The conclusion of Les Voiles de Saint-Tropez brought the 2018 season to a close for the magnificent J Class yachts.
The fourth and final regatta of the J Class season was a two horse race between the 1933 Charles Nicholson-designed Velsheda, one of the three original surviving Js, and Topaz, launched new in 2015 to a previously unbuilt 1935 Frank C Paine design. At Les Voiles de Saint-Tropez, the two Js were competing in the Modern IRC A fleet, against 21 of the world’s top contemporary Supermaxi, Maxi and Mini Maxi yachts.
After the first day of racing was cancelled due to Mistral conditions, the day two was held in ultra-light winds, enjoyed by neither of the J crews. “We had a super light day which was bad and we got swallowed in a hole,” recounted Topaz helmsman Peter Holmberg when they finished 19th to Velsheda’s 15th.
Velsheda was set on to the back foot when she was black flagged at the start of the next day’s race. Topaz also claimed Friday’s race between the Js, but Velsheda balanced the scorelines on the last day. As Velsheda’s tactician Tom Dodson put it: “We just decided to keep on doing what we normally do and hope it would come right.” And it did. On the final Saturday, racing in 10-14 knots, Velsheda finished fourth in IRC A, the top result of the Js all week, the 85-year-old lady impressively showing a clean pair of heels to most of the modern carbon fibre maxi fleet.
Despite being nerve-wracking, sailing in a large fleet ranging in size from a Baltic 130 to 60 footers, being part of the Cote d’Azur’s magnificent annual nautical spectacle was enjoyed by all. “Voiles de Saint-Tropez is an interesting, exciting, wild, wonderful festival of sailing with everything mixed in one bag,” recounted Holmberg. “It is very challenging for a J boat to get off the start line among 22 other IRC race boats, but our target was always Velsheda and trying to beat them. We had great racing.”
Dodson agreed: “It is always tricky in Saint-Tropez – they do things a little bit differently. But we had a choice of just racing with Topaz or getting in there and mixing it up. Ronald [de Waal, owner of Velsheda] likes a bit of action so he said ‘let’s have a go in the IRC modern fleet’. We were regretting it half way through, but the last day made up for it.”
At the regatta’s conclusion, Topaz prevailed, finishing ninth overall to Velsheda’s 13th in IRC A.
However, across the four events of the 2018 J Class season, it was Saint-Tropez absentee Svea that prevailed to win the Kohler Cup. This trophy, first awarded to the J Class in 2017, is named after Terry Kohler, former owner of North Sails, who had died the previous year.
In 2017 the Kohler Cup was won by Lionheart. This year it was claimed by the latest addition to the J Class fleet, Svea, a ‘Super J’, launched last year to a previously unbuilt 1937 design from Swede Tore Holm. Svea’s near perfect scoreline from March’s St Barth’s Bucket, followed by her winning September’s Maxi Yacht Rolex Cup in Porto Cervo the more slender margin of just one point, left her in a near unbeatable position in the accumulated points across the J Class season on which the Kohler Cup is scored.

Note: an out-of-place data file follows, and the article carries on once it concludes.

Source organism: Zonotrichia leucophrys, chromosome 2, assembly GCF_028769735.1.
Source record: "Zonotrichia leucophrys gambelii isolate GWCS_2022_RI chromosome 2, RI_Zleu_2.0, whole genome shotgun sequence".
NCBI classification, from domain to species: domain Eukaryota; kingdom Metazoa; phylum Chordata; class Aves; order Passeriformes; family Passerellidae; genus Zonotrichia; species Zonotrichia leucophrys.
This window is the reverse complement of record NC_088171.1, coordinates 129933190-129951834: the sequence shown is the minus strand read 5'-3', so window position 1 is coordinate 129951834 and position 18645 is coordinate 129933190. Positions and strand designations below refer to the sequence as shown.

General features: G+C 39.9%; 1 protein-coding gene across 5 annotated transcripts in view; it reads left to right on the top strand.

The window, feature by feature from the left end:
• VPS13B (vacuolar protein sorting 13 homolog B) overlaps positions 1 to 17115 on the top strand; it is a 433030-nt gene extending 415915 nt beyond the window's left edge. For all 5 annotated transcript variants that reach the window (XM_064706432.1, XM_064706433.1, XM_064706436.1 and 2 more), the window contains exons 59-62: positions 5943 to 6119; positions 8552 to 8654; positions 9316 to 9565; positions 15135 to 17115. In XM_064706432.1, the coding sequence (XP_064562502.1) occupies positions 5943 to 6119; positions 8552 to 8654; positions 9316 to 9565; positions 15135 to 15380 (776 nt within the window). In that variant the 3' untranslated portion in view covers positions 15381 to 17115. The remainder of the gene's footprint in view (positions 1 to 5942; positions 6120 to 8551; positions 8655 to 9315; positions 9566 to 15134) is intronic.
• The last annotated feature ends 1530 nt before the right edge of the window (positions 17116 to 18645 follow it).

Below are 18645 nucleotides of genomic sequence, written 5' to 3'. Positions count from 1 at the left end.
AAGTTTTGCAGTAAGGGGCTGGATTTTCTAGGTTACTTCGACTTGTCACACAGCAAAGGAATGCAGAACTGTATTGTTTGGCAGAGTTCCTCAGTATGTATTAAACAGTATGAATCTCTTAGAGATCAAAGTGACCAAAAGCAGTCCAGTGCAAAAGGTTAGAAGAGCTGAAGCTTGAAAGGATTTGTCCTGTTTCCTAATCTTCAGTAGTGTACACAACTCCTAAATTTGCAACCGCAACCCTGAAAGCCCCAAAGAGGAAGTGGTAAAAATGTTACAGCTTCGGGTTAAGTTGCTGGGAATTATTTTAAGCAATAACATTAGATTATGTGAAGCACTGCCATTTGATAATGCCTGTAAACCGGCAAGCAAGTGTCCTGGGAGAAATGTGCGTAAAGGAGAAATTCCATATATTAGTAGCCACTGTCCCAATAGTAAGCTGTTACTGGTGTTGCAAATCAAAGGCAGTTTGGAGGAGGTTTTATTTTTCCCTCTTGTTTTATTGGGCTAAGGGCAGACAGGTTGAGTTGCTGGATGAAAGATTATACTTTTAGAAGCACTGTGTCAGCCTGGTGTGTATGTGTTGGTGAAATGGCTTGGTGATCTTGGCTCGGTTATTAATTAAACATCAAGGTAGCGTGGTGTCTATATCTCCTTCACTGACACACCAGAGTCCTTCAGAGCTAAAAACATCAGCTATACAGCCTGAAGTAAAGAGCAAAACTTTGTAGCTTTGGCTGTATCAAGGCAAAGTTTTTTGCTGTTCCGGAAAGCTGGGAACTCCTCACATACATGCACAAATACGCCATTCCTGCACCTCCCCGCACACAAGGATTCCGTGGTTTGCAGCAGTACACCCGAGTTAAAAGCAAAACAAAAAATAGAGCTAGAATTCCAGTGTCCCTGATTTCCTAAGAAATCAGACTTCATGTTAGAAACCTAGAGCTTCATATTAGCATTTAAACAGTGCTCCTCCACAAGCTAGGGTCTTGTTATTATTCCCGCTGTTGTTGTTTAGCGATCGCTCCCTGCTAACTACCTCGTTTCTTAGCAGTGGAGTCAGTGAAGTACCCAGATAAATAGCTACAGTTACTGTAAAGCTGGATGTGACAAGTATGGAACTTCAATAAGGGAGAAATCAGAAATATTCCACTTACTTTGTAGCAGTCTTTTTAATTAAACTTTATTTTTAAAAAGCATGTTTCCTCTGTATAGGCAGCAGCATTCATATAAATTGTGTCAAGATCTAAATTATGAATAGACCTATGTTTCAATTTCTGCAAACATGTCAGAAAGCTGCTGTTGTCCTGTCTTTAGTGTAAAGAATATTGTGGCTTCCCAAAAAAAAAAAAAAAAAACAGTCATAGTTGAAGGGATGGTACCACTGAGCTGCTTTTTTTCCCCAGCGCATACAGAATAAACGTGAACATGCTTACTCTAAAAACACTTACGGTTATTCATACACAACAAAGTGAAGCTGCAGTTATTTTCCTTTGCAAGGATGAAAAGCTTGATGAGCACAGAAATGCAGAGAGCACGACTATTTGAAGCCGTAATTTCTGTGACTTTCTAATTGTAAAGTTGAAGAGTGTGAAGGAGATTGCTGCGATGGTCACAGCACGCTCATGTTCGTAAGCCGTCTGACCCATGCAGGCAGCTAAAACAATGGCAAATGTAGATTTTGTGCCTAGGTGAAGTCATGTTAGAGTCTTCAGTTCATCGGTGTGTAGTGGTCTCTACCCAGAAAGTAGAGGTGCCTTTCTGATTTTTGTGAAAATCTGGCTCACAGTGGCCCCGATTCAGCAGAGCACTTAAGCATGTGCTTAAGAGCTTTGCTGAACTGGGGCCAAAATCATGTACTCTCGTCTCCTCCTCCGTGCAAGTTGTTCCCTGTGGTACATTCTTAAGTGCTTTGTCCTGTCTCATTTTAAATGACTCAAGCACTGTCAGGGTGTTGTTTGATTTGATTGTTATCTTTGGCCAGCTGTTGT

“It is exciting that we won,” said Svea’s tactician Charlie Ogletree. “I am proud to say we have a great team and our owner-driver Tom Siebel steers every race, start to finish. To be part of that and to watch his success is really cool, especially when you are going up against the likes of Peter Holmberg and Ken Read [on Topaz] and Ronald [de Waal], who has been driving Velsheda for 20 years. I am very proud of that.” This was despite Siebel joking that being on the helm of Svea is like “driving the Titanic with a teaspoon.”
Ogletree continued: “We are still a new team and we made a bunch of changes to the boat over the winter and we are constantly looking to get better. To beat the benchmark team in the class [Velsheda] for us is a big accomplishment. I’m sure it will all be different next year because they will come back hard.”
Velsheda finished second overall. “Although there’s only been three Js racing this season, there hasn’t been any shortage of tussles between us and Svea and us and Topaz,” observed Tom Dodson of their season. “Every regatta has come down to the last race, which has been great. This year we have sailed in more general fleets, but we have enjoyed mixing it up.”
In third was Topaz, still very much on the learning curve with their campaign. As Peter Holmberg explained: “Our boat has not been optimised as much as the others have for racing. We came with the family wagon and took some scalps. To win against Velsheda and Svea has been wonderful, great for us. Our owner is as pleased as punch and excited for next year. Now we get to perhaps step up the racing program.”
The J Class is affiliated to the International Maxi Association, the official body that oversees maxi yacht racing globally. The J Class schedule for 2019 will be announced in due course.
Report by James Boyd / International Maxi Association